Enterprise IT

Across the globe, enterprise IT departments face the same challenges as the business landscape changes at unprecedented pace. Globalization, remote first trends and digital transformation initiatives fuel the growing importance of software in the business world. This pulls the once hidden-in-the-basement IT crowd to the top floor, loading it with expectations about prosperity and growth. Applying such expectations on previously developed as auxiliary IT structures results in similar set of symptoms and traps in ineffectiveness.

Disconnected Teams Build Disconnected Software

The traditional enterprise is still not sure if the IT department is a cost or profit center. Often, improvements to software stack on users’ desktops is an ad-hoc activity, driven by persuasive external sales representatives or ambitious newcomers. Rather than governed by a central, long term IT vision, local teams are formed around solving a specific problem by either building or acquiring a solution for a specific problem. Lacking standard practices, siloed IT teams deliver disconnected pieces of software that require the user to integrate manually by copy pasting data around multiple applications. The formal definition of this problem is known as Conway’s Law:

Any organization that designs a system (defined broadly) will produce a design whose structure is a copy of the organization’s communication structure.

The good news? There is a way to improve the user experience without massive re-organizations.

Legacy Applications Stick Around

In the last two decades the technology in fashion is outpacing the business dynamics development, by far. Thus perfectly usable (and loved by the users) applications are being marked as legacy purely because the of the technology they are implemented in is no longer “in fashion” — meaning it is hard to find developers who wish to maintain and extend it further. Vendors play a huge role in that as well, as some promising and highly promoted endeavors are less than gracefully “sun set” much to the surprise of teams who bet on them, quickly “obsoleting” high value apps.

The conventional wisdom around legacy applications is that the company should either pay the high cost of maintenance, or take the plunge and rewrite them to the technology in fashion. However, there’s another, safer and better way to make the best use of legacy applications.

Unproductive Users

The real metric of the Enterprise IT should always be the productivity and the efficiency of their business users. In that context, disconnected software and legacy applications are the problems and the users’ productivity levels are the measurement of impact of those problems. There’s a good case of going scientific and try to collect a whole lot of data to accurately model and measure those. However, simple UX techniques like user shadowing and simple user interviews over a cup of coffee can reveal a lot with little to no upfront investment.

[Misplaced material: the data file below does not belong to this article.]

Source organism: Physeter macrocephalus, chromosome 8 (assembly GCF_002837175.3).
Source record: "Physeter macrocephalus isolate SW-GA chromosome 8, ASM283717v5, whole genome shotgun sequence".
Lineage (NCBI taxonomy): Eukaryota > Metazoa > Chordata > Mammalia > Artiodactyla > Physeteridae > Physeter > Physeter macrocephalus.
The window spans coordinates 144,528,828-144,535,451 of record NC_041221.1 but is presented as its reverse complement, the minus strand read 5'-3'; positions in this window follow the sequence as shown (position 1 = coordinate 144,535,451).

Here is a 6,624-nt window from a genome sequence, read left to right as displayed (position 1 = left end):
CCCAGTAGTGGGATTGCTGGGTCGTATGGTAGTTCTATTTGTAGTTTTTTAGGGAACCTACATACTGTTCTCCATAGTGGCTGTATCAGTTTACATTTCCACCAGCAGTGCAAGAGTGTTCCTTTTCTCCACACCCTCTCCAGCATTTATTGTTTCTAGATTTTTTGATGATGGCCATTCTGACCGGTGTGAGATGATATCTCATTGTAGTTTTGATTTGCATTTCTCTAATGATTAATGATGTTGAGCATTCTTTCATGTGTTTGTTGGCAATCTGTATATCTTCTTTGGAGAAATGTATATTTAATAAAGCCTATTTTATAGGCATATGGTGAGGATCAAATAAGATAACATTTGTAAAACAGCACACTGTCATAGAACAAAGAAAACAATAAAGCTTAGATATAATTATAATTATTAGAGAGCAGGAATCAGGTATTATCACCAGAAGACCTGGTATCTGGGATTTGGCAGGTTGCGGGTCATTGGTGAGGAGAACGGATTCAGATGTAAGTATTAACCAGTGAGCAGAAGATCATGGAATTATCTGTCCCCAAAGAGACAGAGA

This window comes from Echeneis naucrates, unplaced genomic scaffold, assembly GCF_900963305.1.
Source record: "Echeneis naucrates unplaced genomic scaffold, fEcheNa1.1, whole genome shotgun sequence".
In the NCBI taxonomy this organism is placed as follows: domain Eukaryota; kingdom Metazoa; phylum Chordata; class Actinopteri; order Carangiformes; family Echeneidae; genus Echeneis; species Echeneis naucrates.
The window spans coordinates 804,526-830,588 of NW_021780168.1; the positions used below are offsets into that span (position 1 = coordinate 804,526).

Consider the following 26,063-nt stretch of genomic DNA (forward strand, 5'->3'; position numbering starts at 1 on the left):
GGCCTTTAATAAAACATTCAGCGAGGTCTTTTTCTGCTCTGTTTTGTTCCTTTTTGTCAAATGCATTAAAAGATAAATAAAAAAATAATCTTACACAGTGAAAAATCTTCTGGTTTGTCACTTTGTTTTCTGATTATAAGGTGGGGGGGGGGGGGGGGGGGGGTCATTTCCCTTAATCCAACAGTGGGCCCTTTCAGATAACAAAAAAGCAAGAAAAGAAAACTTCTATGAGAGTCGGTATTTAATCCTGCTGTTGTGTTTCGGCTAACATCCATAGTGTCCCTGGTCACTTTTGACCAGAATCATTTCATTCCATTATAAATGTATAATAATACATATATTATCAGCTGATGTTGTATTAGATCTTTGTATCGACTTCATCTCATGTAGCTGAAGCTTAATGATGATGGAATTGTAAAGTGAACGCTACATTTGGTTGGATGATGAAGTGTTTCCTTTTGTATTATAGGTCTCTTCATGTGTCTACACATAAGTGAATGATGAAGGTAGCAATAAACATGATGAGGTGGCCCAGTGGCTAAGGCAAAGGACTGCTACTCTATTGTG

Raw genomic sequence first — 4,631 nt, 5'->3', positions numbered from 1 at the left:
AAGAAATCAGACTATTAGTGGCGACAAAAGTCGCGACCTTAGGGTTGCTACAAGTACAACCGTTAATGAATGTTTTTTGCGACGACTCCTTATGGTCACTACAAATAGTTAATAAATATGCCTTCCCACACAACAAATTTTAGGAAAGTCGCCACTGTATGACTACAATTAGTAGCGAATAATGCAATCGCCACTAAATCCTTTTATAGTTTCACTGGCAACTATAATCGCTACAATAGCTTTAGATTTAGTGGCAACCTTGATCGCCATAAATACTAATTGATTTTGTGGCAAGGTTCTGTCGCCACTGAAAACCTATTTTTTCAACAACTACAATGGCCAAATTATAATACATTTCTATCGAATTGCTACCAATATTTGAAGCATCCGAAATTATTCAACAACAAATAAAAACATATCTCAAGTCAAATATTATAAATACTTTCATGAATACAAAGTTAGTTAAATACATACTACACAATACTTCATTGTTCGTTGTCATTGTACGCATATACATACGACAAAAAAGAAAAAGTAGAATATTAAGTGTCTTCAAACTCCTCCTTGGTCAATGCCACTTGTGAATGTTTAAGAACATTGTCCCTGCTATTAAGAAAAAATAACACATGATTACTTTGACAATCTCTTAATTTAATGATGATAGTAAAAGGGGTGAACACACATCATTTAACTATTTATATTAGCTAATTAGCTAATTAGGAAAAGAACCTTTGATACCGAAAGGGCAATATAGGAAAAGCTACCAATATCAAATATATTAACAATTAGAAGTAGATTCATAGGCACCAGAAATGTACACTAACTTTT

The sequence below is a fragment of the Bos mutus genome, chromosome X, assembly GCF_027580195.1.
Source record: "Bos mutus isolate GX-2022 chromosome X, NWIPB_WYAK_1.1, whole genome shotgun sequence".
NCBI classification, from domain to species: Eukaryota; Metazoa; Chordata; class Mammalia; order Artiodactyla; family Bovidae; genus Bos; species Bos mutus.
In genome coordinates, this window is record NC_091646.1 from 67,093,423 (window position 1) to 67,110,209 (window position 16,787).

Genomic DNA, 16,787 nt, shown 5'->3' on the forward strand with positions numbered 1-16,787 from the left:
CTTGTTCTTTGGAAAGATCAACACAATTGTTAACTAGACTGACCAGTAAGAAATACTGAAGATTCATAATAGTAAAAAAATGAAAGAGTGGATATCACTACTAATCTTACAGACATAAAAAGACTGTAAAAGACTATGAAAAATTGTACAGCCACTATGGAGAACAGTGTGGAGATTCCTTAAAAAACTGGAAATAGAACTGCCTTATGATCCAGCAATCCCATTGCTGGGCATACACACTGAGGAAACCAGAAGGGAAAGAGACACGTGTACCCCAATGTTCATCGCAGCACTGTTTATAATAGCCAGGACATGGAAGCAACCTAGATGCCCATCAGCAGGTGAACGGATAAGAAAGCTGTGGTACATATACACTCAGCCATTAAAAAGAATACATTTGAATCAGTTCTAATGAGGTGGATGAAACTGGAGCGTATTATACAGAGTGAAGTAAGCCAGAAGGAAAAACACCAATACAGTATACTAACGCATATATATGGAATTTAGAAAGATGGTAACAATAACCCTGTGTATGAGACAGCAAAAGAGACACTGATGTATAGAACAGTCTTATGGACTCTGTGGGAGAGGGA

Capturing examples from real users is compelling evidence for making a business case that can support innovation in the space. It also gives concrete, actionable improvement goals to start with.

Rebuilding as a Monolith Is not the Solution

A common pattern in the digital transformation initiatives is to “get it right this time”, and rebuild all the scattered pieces as a single, fully integrated software solution. While beautiful in theory, this approach faces the reality of Conway’s law and the limitation of the resources available in the organization. Even if the monolith initiative succeeds, it is a ticking technology bomb. In several years, the chosen technology is going to be obsolete, and the org has to undertake the next big rewrite.

Desktop Integration Platform as an Alternative

If the problems and their impact are evident, then the IT department should give a serious evaluation to the Desktop Integration Platform pattern. Bringing concepts from ESB to the desktop, the Desktop Integration Platform preserves the relative technology independence of the various software development teams, while applying UI integration patterns that deliver an unified desktop experience to the end users. A Desktop Integration Platform can act as a wrapper for legacy applications, allowing gradual extension and upgrades with add-ons written in modern technologies.

To learn more about the Desktop Application Platform, its advantages over the previously popular approaches like monoliths and dominant applications and how you can build one, get the free whitepaper Enterprise Interoperability Vendor Comparison by NORMAN & SONS.